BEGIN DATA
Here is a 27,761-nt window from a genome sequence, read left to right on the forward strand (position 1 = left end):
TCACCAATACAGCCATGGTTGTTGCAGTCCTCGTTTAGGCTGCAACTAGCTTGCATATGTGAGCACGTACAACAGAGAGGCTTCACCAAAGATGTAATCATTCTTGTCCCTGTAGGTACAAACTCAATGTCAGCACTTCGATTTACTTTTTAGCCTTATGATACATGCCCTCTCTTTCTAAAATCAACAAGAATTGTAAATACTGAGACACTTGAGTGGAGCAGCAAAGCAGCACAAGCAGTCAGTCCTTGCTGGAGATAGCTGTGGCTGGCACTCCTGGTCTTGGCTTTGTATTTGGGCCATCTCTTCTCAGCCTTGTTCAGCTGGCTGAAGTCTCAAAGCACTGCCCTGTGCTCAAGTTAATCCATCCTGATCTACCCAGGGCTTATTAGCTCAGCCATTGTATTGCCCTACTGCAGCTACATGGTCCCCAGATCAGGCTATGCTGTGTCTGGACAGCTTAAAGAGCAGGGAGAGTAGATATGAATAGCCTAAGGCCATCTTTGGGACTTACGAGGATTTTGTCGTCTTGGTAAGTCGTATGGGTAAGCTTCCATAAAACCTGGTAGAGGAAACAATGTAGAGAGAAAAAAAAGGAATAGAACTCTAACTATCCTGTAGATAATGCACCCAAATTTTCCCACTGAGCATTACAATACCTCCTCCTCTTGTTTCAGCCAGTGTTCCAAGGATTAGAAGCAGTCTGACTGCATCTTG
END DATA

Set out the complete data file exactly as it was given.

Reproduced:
Here is a 27,761-nt window from a genome sequence, read left to right on the forward strand (position 1 = left end):
TCACCAATACAGCCATGGTTGTTGCAGTCCTCGTTTAGGCTGCAACTAGCTTGCATATGTGAGCACGTACAACAGAGAGGCTTCACCAAAGATGTAATCATTCTTGTCCCTGTAGGTACAAACTCAATGTCAGCACTTCGATTTACTTTTTAGCCTTATGATACATGCCCTCTCTTTCTAAAATCAACAAGAATTGTAAATACTGAGACACTTGAGTGGAGCAGCAAAGCAGCACAAGCAGTCAGTCCTTGCTGGAGATAGCTGTGGCTGGCACTCCTGGTCTTGGCTTTGTATTTGGGCCATCTCTTCTCAGCCTTGTTCAGCTGGCTGAAGTCTCAAAGCACTGCCCTGTGCTCAAGTTAATCCATCCTGATCTACCCAGGGCTTATTAGCTCAGCCATTGTATTGCCCTACTGCAGCTACATGGTCCCCAGATCAGGCTATGCTGTGTCTGGACAGCTTAAAGAGCAGGGAGAGTAGATATGAATAGCCTAAGGCCATCTTTGGGACTTACGAGGATTTTGTCGTCTTGGTAAGTCGTATGGGTAAGCTTCCATAAAACCTGGTAGAGGAAACAATGTAGAGAGAAAAAAAAGGAATAGAACTCTAACTATCCTGTAGATAATGCACCCAAATTTTCCCACTGAGCATTACAATACCTCCTCCTCTTGTTTCAGCCAGTGTTCCAAGGATTAGAAGCAGTCTGACTGCATCTTG